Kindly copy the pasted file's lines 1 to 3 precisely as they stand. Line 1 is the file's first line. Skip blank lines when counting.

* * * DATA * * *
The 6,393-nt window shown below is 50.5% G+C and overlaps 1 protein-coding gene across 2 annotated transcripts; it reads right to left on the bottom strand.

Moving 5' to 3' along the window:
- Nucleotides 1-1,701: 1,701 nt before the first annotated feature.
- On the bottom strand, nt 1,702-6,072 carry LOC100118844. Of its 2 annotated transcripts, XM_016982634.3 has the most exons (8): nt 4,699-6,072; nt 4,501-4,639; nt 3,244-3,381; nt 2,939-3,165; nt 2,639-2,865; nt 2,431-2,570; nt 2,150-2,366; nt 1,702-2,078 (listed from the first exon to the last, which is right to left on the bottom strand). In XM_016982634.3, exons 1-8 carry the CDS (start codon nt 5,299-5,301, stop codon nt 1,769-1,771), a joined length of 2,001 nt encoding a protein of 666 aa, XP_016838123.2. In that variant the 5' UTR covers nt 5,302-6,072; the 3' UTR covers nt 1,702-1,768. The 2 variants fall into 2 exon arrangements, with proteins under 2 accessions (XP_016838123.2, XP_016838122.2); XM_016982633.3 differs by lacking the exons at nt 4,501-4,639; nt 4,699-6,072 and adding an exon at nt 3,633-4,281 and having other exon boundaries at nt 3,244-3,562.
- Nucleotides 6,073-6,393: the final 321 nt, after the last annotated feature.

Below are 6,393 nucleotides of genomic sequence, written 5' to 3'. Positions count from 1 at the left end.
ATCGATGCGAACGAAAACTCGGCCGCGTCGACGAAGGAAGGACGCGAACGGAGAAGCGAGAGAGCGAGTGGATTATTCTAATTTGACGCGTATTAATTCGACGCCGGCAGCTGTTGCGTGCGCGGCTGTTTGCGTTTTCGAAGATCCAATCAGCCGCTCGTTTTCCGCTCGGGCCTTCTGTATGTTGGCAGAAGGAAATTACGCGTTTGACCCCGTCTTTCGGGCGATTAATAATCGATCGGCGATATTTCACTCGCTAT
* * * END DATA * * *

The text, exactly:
The 6,393-nt window shown below is 50.5% G+C and overlaps 1 protein-coding gene across 2 annotated transcripts; it reads right to left on the bottom strand.

Moving 5' to 3' along the window:
- Nucleotides 1-1,701: 1,701 nt before the first annotated feature.